Why an Air Tight Enclosure?
The air and windtight building envelope can be compared with clothing. In cold and damp weather, several layers of clothes prove their value ("onion principle").
A woolly sweater protects from cold (= insulation). But in cold, windy weather this sweater is not sufficient; you also need a windtight jacket (= facade membrane or breathable membrane). When this jacket is open, cold wind and moist air enter the sweater and you feel cold. If it is closed, however, which corresponds to the windtight building envelope, wind and weather are kept out and the body remains comfortably warm. This layer is formed by the roofing and the permanently sealed breathable membranes.
More than one-third of the warm air escapes through leaking areas in the building envelope. Consequently an air and windtight layer is the most reliable protection against energy and heating cost loss! Regular, controlled ventilation or a ventilation system provide for healthy indoor air quality. As American Builders develop techniques for low energy buildings, sealing the envelope airtight, combined with super insulation, makes the strategies like Passive House, and the further efforts of Net Zero, or even Plus Houses, possible. Without an air barrier, the heat will leave the envelope in the air leakage.
The Reasons Go Beyond Heat
Mold not only damages the building construction and surfaces, but it may cause serious health consequences for the occupants because of the mold spores in the indoor air, e.g. allergies and respiratory diseases. Children and older people are particularly sensitive to such influences. In new construction, as houses become tighter, it gives us the opportunity to develop new wall and roof systems that will manage the moisture that inevitably leaks into the wall and roof systems.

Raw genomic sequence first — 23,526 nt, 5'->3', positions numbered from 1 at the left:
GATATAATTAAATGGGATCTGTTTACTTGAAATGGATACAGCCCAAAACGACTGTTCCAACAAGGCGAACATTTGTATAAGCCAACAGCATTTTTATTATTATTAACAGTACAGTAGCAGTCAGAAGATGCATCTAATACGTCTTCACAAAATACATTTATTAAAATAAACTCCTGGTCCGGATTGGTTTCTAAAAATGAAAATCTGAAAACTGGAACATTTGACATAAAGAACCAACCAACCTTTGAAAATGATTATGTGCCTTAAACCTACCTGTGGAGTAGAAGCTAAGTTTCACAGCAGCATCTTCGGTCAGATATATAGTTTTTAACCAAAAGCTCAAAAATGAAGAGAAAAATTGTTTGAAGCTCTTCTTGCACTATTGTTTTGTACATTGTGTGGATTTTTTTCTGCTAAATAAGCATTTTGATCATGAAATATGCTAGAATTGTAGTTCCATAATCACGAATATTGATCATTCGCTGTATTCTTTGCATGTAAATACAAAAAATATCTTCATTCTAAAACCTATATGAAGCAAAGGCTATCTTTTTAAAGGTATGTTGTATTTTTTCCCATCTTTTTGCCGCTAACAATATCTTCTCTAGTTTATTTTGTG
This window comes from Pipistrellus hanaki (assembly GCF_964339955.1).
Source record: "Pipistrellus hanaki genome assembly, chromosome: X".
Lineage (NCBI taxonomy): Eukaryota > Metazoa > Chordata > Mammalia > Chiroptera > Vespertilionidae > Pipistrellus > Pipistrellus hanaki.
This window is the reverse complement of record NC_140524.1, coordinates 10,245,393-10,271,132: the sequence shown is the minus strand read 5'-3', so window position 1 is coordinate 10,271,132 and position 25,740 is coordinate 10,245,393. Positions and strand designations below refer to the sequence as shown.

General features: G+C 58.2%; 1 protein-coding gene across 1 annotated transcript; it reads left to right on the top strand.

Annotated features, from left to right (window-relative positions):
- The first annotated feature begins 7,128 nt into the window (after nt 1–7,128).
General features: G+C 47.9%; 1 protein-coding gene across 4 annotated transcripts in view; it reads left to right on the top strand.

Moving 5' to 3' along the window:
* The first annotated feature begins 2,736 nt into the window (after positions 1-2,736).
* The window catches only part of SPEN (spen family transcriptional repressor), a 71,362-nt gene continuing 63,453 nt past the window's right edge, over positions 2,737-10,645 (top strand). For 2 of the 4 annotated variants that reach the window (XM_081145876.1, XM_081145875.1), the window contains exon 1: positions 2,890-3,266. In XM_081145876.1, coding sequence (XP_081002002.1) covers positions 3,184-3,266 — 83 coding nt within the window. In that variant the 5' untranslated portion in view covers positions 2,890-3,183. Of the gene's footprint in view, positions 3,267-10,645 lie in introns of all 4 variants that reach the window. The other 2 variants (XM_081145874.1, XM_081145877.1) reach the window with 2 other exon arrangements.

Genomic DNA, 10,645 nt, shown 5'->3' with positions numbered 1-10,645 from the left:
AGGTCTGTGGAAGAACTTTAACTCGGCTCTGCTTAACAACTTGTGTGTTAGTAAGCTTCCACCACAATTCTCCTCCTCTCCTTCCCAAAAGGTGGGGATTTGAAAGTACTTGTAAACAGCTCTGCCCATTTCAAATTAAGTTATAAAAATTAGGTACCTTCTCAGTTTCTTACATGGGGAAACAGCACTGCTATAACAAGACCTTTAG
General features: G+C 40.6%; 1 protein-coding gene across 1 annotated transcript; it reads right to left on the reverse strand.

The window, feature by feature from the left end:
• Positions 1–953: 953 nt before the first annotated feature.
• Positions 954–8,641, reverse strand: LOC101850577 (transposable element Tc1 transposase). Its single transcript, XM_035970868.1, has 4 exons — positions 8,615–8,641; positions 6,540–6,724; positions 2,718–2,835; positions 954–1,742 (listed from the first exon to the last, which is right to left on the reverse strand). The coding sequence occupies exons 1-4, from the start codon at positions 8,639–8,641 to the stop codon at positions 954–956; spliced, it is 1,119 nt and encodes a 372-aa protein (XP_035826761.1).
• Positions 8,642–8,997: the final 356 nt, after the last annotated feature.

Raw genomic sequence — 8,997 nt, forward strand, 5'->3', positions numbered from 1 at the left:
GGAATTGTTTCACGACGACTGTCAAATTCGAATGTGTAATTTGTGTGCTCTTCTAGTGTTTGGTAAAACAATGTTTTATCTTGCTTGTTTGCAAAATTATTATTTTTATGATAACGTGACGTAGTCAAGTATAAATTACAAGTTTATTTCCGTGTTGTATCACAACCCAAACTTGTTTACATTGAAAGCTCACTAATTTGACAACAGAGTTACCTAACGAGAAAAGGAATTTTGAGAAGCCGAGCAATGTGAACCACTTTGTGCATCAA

These new designs are climate zone specific. For the Maritime Climate of the Pacific Northwest for instance, super insulated wall systems are being built that maintain a "vapor open" exterior sheathing. The idea is to allow for the insulated cavity to be able to both "charge" with moisture during high humidity in order to allow it to "dry" to the exterior as the humidity drops.
In this way, these design goals perform like the traditional buildings of the indigenous populations and the modern day "traditional builder" who work with a mixture of timber structures, such as clay, straw bail, and mud or rammed earth infills. All of these "vapor open" materials have successfully harmonized with the flux of the planets atmosphere and remain exceptionally well performing wall and roof constructs today.
In an effort to regulate the indoor humidity, the vapor closed barrier is placed near the inside of the wall, to both keep the humidity from fluctuating beyond the comfort range, and prevent the wall and roof from getting additionally charged with the humidity that we generate from our activity.